Editor: Alan, The Herrongate cricket ground can be viewed with Google Earth Street View, enter the following postcode into the ‘Search box’ and it will take you to the Hillcrest plant nursery, the village green is on the opposite side of Ingrave RoadCM13 3NZ

    By alan davies (28/07/2013)
  • For those who have never seen the Herongate ground, it is situated in a’ horseshoe’ with buildings on three sides and the Ingrave Rd. running the width of the ground on the western side and the wickets ran east to west, so that when batting from the eastern wicket. one would see the traffic passing along the road. When ever I played there, I was always reminded of a cricketers ‘after dinner’ tale as follows. It was the last match of the season and also for one of the older players his last match. He had never ever attained his ambition of scoring a century, yet at his very last game he seemed set to do so and was on 99 not out. He was waiting for the next ball and his team mates standing up to applaud his achievement. The bowler had just started his run up when the batsman stepped away from the crease, the fielders did not understand what was wrong but the batsman removed his cap and pointed to the road at the end of the ground where a funeral procession was passing. After it had passed, the batsman again took up strike but was clean bowled. After the match while enjoying a few refreshments, the bowler went up to the batsman and stated that he admired his action even though it had cost him a life long ambition. The batsman replied that did not regret his action as cricket was only a game and came second to the respect we should show to those who have just departed this life, but in any case it was it was the very least he could have done as they had been married for over 40 years.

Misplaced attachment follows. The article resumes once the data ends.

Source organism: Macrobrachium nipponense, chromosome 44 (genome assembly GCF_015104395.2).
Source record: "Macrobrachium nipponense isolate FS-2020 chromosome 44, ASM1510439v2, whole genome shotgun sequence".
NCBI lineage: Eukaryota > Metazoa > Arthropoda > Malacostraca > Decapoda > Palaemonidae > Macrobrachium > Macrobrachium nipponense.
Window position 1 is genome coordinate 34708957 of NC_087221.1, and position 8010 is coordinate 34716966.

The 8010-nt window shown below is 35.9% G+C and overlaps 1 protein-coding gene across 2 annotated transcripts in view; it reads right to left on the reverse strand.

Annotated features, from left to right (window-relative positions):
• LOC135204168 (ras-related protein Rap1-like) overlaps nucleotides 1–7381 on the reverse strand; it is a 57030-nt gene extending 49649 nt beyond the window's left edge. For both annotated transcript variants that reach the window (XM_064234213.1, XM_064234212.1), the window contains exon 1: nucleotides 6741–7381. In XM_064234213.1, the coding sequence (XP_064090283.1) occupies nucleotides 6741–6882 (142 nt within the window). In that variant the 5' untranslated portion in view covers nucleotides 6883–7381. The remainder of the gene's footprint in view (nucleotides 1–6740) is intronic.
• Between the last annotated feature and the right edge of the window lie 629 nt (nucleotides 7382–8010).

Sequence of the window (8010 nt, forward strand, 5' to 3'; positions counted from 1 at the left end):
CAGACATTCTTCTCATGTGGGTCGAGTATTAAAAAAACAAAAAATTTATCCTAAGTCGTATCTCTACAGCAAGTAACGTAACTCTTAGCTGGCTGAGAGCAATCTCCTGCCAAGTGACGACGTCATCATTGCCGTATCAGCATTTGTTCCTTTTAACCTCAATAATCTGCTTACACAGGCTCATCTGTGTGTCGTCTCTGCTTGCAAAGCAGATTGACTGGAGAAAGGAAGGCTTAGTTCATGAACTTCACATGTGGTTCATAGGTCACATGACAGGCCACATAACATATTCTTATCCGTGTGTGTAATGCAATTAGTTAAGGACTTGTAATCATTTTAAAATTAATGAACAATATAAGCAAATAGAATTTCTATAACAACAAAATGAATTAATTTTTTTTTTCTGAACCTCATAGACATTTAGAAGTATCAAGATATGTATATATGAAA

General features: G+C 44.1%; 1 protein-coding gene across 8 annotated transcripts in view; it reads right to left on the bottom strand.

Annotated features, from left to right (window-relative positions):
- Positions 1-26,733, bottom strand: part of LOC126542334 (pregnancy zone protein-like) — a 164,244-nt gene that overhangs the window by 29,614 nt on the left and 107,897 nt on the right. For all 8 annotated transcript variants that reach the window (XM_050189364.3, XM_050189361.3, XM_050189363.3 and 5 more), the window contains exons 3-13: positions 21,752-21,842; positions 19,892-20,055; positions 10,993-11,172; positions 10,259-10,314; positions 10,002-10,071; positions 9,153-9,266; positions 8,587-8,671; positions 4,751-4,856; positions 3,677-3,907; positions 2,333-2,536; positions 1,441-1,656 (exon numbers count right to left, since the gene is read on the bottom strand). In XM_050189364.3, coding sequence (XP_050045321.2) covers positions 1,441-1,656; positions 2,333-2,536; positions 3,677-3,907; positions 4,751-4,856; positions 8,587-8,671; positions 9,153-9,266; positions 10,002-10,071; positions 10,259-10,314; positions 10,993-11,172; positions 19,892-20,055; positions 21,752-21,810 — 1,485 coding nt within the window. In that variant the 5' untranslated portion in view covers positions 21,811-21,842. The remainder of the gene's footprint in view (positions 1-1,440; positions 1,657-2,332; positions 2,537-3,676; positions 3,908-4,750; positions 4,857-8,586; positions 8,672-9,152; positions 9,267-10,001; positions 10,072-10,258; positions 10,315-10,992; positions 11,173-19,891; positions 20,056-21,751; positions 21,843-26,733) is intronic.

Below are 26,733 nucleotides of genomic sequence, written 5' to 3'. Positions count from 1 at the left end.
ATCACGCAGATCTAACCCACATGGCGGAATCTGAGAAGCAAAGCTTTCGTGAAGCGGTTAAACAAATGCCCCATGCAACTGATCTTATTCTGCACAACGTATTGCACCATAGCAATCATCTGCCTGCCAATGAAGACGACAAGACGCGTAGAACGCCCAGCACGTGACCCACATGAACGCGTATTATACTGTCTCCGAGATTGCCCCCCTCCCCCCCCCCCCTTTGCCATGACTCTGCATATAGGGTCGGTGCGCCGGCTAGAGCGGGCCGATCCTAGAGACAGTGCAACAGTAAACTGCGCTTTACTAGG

By W.H.Diment (28/07/2013)
  • Glancing through the archives, I noticed that John B. referred to the Langdon Hills cricket ground as probably one of the most spectacular venues in Essex. In my opinion, it cannot be compared to the Herongate pitch which brings to mind the way in which cricket was played on the village greens, complete with the adjacent hostelry for reviving ones failing energy and discussing the pros and cons of the result.

    By W.H.Diment (27/07/2013)
  • I do indeed agree with John Bathurst that the sight of men in whites, on a warm weekend afternoon, playing cricket on the ground across the road from the crown was charming. So English. It was the sort of scene that one might expect to find in a coffee table book , filled with photographs, and entitled “England’s Most Beautiful Villages.” The word that comes to mind is bucolic. I am not sure I have the facts straight but my memory says that the ground was owned by the crown, and therefore by Allied Breweries. From making the ground available as a good will gesture, Allied eventually demanded a rent which the team could not afford.

    By alan davies (25/07/2013)